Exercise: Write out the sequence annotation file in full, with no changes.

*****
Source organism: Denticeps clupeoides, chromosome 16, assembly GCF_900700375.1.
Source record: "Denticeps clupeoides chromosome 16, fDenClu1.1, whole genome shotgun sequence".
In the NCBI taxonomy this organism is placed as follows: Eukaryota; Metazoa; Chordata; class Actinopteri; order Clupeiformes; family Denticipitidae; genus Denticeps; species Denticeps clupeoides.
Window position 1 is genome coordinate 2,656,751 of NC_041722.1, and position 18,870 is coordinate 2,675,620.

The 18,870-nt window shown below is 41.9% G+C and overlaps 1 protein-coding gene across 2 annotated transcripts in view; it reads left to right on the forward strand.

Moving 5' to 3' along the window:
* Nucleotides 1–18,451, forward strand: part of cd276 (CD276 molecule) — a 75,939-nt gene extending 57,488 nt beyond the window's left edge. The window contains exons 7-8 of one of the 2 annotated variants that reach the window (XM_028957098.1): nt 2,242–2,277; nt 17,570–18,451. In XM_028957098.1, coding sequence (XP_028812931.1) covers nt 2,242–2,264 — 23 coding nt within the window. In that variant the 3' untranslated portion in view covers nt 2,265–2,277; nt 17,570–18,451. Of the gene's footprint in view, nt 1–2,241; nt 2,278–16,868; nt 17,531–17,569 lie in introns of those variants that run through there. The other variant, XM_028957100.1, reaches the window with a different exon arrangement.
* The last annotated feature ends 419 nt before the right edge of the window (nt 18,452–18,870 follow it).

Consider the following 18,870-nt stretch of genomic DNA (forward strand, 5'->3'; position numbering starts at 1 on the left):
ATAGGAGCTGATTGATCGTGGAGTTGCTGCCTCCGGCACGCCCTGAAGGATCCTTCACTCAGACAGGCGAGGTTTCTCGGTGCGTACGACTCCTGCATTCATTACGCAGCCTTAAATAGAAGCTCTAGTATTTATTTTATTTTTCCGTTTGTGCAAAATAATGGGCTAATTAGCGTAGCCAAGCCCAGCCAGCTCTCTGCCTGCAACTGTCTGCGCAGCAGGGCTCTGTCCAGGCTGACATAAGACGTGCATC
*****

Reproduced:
Source organism: Denticeps clupeoides, chromosome 16, assembly GCF_900700375.1.
Source record: "Denticeps clupeoides chromosome 16, fDenClu1.1, whole genome shotgun sequence".
In the NCBI taxonomy this organism is placed as follows: Eukaryota; Metazoa; Chordata; class Actinopteri; order Clupeiformes; family Denticipitidae; genus Denticeps; species Denticeps clupeoides.
Window position 1 is genome coordinate 2,656,751 of NC_041722.1, and position 18,870 is coordinate 2,675,620.

The 18,870-nt window shown below is 41.9% G+C and overlaps 1 protein-coding gene across 2 annotated transcripts in view; it reads left to right on the forward strand.

Moving 5' to 3' along the window:
* Nucleotides 1–18,451, forward strand: part of cd276 (CD276 molecule) — a 75,939-nt gene extending 57,488 nt beyond the window's left edge. The window contains exons 7-8 of one of the 2 annotated variants that reach the window (XM_028957098.1): nt 2,242–2,277; nt 17,570–18,451. In XM_028957098.1, coding sequence (XP_028812931.1) covers nt 2,242–2,264 — 23 coding nt within the window. In that variant the 3' untranslated portion in view covers nt 2,265–2,277; nt 17,570–18,451. Of the gene's footprint in view, nt 1–2,241; nt 2,278–16,868; nt 17,531–17,569 lie in introns of those variants that run through there. The other variant, XM_028957100.1, reaches the window with a different exon arrangement.
* The last annotated feature ends 419 nt before the right edge of the window (nt 18,452–18,870 follow it).

Consider the following 18,870-nt stretch of genomic DNA (forward strand, 5'->3'; position numbering starts at 1 on the left):
ATAGGAGCTGATTGATCGTGGAGTTGCTGCCTCCGGCACGCCCTGAAGGATCCTTCACTCAGACAGGCGAGGTTTCTCGGTGCGTACGACTCCTGCATTCATTACGCAGCCTTAAATAGAAGCTCTAGTATTTATTTTATTTTTCCGTTTGTGCAAAATAATGGGCTAATTAGCGTAGCCAAGCCCAGCCAGCTCTCTGCCTGCAACTGTCTGCGCAGCAGGGCTCTGTCCAGGCTGACATAAGACGTGCATC